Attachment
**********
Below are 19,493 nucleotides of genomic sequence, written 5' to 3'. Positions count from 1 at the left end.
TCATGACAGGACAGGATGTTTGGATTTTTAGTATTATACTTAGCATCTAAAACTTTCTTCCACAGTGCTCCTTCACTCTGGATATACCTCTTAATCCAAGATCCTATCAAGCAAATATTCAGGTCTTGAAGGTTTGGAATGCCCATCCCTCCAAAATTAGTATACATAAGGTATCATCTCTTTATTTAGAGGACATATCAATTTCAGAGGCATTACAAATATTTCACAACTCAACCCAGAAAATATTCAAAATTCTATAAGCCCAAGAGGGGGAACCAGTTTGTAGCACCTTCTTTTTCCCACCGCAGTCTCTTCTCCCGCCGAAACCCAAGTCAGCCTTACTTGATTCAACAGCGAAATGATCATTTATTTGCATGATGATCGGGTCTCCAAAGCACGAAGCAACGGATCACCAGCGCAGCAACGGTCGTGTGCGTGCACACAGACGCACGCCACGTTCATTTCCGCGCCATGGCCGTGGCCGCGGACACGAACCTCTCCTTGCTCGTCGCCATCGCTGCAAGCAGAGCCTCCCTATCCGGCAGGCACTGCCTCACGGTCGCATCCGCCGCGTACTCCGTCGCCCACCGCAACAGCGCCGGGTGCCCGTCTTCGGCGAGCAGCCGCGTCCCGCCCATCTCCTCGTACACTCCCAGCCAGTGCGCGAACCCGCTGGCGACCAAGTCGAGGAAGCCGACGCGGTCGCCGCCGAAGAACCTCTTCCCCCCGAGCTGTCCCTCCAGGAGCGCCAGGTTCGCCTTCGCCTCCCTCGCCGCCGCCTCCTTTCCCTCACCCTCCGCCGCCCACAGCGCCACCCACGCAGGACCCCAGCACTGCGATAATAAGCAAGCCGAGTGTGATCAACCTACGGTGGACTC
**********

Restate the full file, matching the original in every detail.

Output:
Below are 19,493 nucleotides of genomic sequence, written 5' to 3'. Positions count from 1 at the left end.
TCATGACAGGACAGGATGTTTGGATTTTTAGTATTATACTTAGCATCTAAAACTTTCTTCCACAGTGCTCCTTCACTCTGGATATACCTCTTAATCCAAGATCCTATCAAGCAAATATTCAGGTCTTGAAGGTTTGGAATGCCCATCCCTCCAAAATTAGTATACATAAGGTATCATCTCTTTATTTAGAGGACATATCAATTTCAGAGGCATTACAAATATTTCACAACTCAACCCAGAAAATATTCAAAATTCTATAAGCCCAAGAGGGGGAACCAGTTTGTAGCACCTTCTTTTTCCCACCGCAGTCTCTTCTCCCGCCGAAACCCAAGTCAGCCTTACTTGATTCAACAGCGAAATGATCATTTATTTGCATGATGATCGGGTCTCCAAAGCACGAAGCAACGGATCACCAGCGCAGCAACGGTCGTGTGCGTGCACACAGACGCACGCCACGTTCATTTCCGCGCCATGGCCGTGGCCGCGGACACGAACCTCTCCTTGCTCGTCGCCATCGCTGCAAGCAGAGCCTCCCTATCCGGCAGGCACTGCCTCACGGTCGCATCCGCCGCGTACTCCGTCGCCCACCGCAACAGCGCCGGGTGCCCGTCTTCGGCGAGCAGCCGCGTCCCGCCCATCTCCTCGTACACTCCCAGCCAGTGCGCGAACCCGCTGGCGACCAAGTCGAGGAAGCCGACGCGGTCGCCGCCGAAGAACCTCTTCCCCCCGAGCTGTCCCTCCAGGAGCGCCAGGTTCGCCTTCGCCTCCCTCGCCGCCGCCTCCTTTCCCTCACCCTCCGCCGCCCACAGCGCCACCCACGCAGGACCCCAGCACTGCGATAATAAGCAAGCCGAGTGTGATCAACCTACGGTGGACTC